I faked it. Going to concerts was the thing to do. And when you are a teenager you do whatever that thing to do is; so I went to various concerts with my friends: The Fat Boys, Kurtis Blow, L.L Cool J, Lisa Lisa and the Cult Jam, The Police, Def Leppard and Pat Benatar. My friends would scream, some even cried: they would become so frenzied when their favorite group would come out on stage, hit a high note, do a hip thrust or throw a t-shirt into the crowd. I enjoyed the concerts; but I didn’t feel what they felt. I wasn’t even close to being a crazy fan; but I faked it.
That was true and consistent until I was introduced to Prince. The summer after my father died, I went to visit his family. My aunt had an impressive English Tudor style house in a golf course community in Columbia, South Carolina. Shortly after I walked in and was smothered with kisses and hugs from my family, I ran upstairs to hang out with my favorite cousin, Eddie. Eddie was 5 years older, yet 20 years cooler in my eyes. As soon as I walked in his room I eyed a huge poster of this man who looked very much like my cousin: same complexion, mustache and hair. This straight hair with a slight natural curl had been the root of years of teasing and fights for my cousin, and now there was someone — a star — who had hair just like him. I liked this Prince guy already — simply because he let my favorite cousin know that his hair was beautiful — as I always thought that it was.
But, then my cousin played this pretty man’s music for me, a shy girl whose mom had shipped her away for the summer to be with family so she could come to terms with being a 34-year-old widow, and I finally understood why people cried when they listened to a song. The song spoke to a feeling that you were unable to articulate. His music freed me from muteness. His voice spoke of real pain — a pain that I wasn’t yet even able to approach.
I spent that summer just listening to his voice — not dancing as I normally would. I just listened, felt– and perhaps started to heal.
When I got back home, I painted the walls of my new room, in my new house that my mother bought while I was gone, lavender (I wanted purple walls, but my mother wasn’t having it). I was living a vanilla life: private Catholic school with the required uniform, living in a suburb where everybody pretended to be perfect, with an extended family (my mom’s), who never raised their voices, never cursed and always used placemats at every meal, I needed purple. I needed someone to let me know that life was bigger, colorful and different.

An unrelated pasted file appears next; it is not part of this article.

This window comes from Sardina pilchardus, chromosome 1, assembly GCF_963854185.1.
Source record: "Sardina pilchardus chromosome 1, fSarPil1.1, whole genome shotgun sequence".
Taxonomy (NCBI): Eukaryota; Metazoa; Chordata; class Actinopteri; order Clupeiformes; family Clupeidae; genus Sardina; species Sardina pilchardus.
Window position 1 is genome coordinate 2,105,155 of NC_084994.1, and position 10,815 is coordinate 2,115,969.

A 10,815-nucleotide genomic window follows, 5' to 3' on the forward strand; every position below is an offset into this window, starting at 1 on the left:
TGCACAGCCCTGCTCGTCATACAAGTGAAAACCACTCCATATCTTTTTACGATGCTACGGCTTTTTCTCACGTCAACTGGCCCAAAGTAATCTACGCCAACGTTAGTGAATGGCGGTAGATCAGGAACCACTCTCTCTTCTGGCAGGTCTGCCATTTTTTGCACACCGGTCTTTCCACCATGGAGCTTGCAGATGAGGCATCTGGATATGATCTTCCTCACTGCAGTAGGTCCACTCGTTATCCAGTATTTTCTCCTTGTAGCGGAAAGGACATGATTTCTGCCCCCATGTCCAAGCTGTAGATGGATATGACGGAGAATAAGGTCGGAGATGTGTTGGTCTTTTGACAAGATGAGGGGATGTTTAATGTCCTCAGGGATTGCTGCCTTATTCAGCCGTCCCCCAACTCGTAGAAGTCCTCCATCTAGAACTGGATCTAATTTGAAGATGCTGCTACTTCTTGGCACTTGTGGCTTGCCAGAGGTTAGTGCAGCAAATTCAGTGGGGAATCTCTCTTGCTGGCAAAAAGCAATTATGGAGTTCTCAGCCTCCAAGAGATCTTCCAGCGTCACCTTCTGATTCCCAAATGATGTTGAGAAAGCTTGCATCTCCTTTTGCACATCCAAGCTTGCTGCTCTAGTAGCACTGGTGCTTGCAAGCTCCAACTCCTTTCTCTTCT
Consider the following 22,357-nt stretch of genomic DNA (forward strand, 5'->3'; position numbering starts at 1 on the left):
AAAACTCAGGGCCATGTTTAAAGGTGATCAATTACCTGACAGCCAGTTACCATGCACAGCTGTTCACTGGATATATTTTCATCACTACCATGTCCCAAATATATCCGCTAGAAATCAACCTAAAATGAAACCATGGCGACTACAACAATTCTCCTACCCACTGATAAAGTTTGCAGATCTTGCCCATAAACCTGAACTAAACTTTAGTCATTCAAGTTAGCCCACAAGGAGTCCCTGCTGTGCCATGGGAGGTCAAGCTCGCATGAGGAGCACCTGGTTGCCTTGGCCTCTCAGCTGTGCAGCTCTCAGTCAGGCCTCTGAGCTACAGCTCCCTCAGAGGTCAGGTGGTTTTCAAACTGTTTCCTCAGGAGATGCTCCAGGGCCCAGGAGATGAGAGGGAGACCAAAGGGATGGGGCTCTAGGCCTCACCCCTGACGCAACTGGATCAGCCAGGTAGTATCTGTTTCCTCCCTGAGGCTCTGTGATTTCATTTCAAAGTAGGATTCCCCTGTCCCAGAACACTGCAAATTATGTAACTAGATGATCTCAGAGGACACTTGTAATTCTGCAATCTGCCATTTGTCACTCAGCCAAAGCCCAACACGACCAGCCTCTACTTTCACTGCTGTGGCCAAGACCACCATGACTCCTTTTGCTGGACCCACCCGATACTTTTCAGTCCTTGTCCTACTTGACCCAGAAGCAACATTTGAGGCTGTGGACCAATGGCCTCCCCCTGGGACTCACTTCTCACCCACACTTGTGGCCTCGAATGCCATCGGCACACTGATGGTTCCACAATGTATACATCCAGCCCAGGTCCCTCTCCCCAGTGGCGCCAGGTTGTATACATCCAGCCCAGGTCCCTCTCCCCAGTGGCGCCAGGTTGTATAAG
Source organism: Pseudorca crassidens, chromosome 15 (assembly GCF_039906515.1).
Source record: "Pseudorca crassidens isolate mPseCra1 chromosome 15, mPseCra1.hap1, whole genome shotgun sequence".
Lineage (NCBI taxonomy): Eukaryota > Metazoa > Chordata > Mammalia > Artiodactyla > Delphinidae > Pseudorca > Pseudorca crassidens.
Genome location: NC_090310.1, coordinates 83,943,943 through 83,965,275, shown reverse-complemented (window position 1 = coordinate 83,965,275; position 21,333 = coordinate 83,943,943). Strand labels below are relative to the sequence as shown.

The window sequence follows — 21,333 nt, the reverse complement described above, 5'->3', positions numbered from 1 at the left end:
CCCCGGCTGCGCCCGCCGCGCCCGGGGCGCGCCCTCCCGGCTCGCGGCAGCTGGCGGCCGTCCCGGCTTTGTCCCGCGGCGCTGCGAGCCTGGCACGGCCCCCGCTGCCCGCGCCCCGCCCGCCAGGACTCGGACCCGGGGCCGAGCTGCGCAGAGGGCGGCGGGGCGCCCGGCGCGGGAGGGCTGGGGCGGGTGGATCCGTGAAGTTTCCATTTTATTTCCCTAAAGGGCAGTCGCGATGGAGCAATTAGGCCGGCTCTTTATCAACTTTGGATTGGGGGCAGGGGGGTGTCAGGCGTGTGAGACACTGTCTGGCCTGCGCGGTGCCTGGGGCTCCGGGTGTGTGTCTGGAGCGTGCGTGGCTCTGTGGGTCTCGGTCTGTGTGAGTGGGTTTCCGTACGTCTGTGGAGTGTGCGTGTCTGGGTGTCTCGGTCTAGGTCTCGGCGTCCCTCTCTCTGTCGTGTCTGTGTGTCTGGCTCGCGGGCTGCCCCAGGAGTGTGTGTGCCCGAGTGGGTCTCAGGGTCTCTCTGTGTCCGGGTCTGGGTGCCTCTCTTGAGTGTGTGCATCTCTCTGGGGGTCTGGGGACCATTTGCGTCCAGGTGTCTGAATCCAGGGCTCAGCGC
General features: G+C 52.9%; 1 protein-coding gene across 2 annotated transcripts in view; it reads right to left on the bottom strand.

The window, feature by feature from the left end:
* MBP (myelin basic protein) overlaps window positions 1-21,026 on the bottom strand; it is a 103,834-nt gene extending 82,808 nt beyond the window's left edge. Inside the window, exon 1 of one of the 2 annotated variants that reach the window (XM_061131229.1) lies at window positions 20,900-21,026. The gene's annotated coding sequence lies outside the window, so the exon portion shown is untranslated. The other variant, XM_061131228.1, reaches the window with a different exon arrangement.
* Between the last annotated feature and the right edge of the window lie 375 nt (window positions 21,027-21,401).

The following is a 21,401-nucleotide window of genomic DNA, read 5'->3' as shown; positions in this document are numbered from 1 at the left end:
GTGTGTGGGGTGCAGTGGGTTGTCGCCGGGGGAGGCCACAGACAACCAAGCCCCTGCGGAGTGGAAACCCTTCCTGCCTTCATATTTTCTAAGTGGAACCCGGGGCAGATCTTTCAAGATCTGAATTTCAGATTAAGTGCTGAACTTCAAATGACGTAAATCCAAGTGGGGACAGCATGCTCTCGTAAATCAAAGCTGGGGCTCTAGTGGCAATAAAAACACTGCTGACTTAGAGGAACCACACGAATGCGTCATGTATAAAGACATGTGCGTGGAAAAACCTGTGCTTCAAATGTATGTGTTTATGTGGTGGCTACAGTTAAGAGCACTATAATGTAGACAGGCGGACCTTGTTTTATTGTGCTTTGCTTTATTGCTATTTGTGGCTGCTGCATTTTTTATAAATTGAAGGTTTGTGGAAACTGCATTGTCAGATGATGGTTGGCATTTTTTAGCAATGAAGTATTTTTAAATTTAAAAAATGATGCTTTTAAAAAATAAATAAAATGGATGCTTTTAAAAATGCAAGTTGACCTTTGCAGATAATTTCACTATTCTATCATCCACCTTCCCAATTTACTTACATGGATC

He was so incredibly different: wearing eyeliner, high heels, and lace. He was pretty and manly simultaneously; angelic and devilish; self assured and insecure. There was such a rawness and realness that came through in his velvet, staged, choreographed magic. And it made me feel safe — because I knew that I was different too.
He gave me permission to be different.
A couple of years later, I had my first boyfriend — my first true love, Marcus. We’d talk and make-out over the Prince mix-tapes he would make for me. And then after several years of dating, in our friend’s bedroom on his twin bed, we gave our virginity to each other with Purple Rain playing in the background. It was an amateurish, fumbling beautiful mess. * ***That was over 25 years ago ago and he was one of the first to call me about Prince’s passing.
He gave me permission to be sexy and sexual.
Many, many years later, a couple of months after I had my 1st son, Prince announced a concert in Washington, D.C. My husband knew that our happiness depended on him scoring tickets. And he did, spending money that we probably didn’t have. My husband has never shared my love of music, something that has always bugged me, but that night, at his first Prince concert, he stood up the entire time and felt the true elation that comes from watching the best do something extraordinary. As Prince played an extra 1.5 hours that night, by breast-feeding boobs became hard has rocks, heavy with milk, making it painful for me to even move. But I wasn’t going anywhere and danced, clapped and jumped up and down the entire show. After the concert, me and my husband raced home to wake up our newborn — urging him to eat and gleefully laughing at the same time. That night Prince gave me permission to be a mom and to still be a fan.
He gave me permission to still be me.
So, I sit here on a plane to New York, just hearing the news that Prince has died, feeling embarrassed of my tears. “Get yourself together”, I tell myself. “This isn’t you. You don’t cry over stars.” But Prince was more than that for me. He was so much a part of many of the biggest moments of my life that I guess I considered him a friend. He comforted me, freed me, made me happy and gave me permission to be different, sexual, selfish and a bit wild. I don’t know —it sounds impractical — but I expected him to live to be at least 125. He seemed bigger than death. And I guess when I think about it — he still does.
My intention is for Black people to love themselves and each other. It sounds somewhat silly, I guess; but oftentimes my people are overwhelmed with negative images, bad news, and stereotyped characters about us. I’d like to flip that script. I’d like to remind us, as often as I can, how incredible we are. Read more